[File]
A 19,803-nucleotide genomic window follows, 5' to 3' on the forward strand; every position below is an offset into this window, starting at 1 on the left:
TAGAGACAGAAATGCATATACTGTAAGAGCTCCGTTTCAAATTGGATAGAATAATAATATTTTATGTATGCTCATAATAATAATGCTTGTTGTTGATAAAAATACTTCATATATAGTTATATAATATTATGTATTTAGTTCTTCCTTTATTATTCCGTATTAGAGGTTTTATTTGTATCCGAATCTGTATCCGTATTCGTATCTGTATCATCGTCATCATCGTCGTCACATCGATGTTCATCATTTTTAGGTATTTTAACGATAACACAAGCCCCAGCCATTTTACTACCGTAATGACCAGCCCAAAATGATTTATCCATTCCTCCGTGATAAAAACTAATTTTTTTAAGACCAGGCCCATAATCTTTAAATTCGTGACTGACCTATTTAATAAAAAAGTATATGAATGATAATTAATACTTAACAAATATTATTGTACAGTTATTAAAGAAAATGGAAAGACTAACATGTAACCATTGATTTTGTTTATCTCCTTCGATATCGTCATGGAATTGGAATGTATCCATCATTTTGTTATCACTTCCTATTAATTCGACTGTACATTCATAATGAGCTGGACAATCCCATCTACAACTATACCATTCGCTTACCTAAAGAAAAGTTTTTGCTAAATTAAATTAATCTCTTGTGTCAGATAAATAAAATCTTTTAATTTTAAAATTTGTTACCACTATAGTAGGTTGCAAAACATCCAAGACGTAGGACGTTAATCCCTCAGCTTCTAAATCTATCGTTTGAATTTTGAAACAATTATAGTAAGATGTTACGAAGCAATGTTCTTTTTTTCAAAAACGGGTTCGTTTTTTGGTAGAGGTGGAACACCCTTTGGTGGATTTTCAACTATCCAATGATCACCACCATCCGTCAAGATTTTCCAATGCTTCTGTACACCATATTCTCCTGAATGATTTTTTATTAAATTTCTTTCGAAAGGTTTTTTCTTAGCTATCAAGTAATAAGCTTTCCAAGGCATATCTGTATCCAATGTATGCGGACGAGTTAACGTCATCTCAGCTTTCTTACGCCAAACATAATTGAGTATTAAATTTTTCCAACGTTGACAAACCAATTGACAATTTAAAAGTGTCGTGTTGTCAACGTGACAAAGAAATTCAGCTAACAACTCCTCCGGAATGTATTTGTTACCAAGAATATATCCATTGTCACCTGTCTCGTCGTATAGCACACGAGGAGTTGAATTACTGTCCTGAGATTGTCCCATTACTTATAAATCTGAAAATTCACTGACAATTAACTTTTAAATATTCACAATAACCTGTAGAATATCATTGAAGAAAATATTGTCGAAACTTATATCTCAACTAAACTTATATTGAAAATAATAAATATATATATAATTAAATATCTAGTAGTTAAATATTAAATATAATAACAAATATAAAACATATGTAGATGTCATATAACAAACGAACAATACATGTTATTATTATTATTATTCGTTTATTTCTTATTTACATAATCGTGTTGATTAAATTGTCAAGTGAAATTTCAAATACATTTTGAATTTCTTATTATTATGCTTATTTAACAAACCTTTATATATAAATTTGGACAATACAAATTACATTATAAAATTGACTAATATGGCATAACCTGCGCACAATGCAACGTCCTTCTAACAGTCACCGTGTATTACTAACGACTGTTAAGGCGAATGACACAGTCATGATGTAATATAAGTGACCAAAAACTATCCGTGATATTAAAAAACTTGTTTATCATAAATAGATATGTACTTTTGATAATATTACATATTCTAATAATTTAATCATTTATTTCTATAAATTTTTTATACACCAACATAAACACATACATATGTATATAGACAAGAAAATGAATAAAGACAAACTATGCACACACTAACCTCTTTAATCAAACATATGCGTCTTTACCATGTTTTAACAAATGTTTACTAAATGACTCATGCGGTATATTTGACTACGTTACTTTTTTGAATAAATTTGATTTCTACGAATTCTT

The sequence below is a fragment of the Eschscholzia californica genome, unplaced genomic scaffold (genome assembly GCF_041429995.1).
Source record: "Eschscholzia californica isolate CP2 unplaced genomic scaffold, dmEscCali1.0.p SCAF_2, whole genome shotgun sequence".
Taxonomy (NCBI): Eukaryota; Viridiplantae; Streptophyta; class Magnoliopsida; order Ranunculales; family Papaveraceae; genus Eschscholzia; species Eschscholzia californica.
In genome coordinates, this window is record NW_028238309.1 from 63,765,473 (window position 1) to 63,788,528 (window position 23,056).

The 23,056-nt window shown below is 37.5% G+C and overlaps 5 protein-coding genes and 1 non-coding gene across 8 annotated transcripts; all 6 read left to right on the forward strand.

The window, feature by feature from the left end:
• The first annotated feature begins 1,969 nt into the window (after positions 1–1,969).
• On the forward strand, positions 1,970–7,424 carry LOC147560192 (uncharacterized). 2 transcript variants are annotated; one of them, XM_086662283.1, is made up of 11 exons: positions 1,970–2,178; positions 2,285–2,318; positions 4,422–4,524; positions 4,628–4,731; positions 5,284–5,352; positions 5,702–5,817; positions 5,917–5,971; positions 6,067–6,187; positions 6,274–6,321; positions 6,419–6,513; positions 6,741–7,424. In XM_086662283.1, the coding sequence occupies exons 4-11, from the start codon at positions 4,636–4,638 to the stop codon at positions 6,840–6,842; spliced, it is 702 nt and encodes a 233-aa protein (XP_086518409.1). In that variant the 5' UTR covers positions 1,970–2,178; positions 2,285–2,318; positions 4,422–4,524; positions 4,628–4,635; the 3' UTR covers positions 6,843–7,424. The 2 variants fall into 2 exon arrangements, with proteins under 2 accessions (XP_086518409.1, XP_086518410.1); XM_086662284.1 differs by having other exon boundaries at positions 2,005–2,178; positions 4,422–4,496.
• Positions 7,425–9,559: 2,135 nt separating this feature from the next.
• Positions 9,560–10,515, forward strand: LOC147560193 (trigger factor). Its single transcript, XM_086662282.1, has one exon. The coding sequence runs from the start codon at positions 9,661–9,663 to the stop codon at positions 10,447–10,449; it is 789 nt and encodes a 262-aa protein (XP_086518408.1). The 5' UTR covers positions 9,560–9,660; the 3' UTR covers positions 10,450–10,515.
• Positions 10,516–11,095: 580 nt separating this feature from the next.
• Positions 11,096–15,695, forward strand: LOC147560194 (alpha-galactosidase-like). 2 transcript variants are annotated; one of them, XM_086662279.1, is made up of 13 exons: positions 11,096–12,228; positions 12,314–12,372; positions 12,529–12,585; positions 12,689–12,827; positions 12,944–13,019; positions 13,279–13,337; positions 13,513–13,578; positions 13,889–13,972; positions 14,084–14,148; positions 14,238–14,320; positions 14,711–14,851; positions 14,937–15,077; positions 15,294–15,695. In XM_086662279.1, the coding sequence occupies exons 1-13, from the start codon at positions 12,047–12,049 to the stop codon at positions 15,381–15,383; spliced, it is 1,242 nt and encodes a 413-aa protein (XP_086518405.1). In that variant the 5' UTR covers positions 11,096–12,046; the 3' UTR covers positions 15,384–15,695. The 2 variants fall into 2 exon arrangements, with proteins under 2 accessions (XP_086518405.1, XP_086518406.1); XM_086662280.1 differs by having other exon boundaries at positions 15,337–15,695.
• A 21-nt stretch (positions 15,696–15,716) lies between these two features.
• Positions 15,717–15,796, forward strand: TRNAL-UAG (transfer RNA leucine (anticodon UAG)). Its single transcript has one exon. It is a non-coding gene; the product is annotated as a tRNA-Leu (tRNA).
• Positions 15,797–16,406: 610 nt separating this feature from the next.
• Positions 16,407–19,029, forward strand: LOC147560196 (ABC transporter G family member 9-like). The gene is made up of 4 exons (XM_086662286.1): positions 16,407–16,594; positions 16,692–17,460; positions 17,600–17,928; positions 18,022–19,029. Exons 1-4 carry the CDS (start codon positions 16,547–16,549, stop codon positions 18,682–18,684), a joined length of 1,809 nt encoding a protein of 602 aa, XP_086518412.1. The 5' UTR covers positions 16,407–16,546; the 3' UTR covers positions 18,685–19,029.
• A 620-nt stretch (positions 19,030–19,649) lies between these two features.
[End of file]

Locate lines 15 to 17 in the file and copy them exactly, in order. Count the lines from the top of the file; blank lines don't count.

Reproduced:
• A 21-nt stretch (positions 15,696–15,716) lies between these two features.
• Positions 15,717–15,796, forward strand: TRNAL-UAG (transfer RNA leucine (anticodon UAG)). Its single transcript has one exon. It is a non-coding gene; the product is annotated as a tRNA-Leu (tRNA).
• Positions 15,797–16,406: 610 nt separating this feature from the next.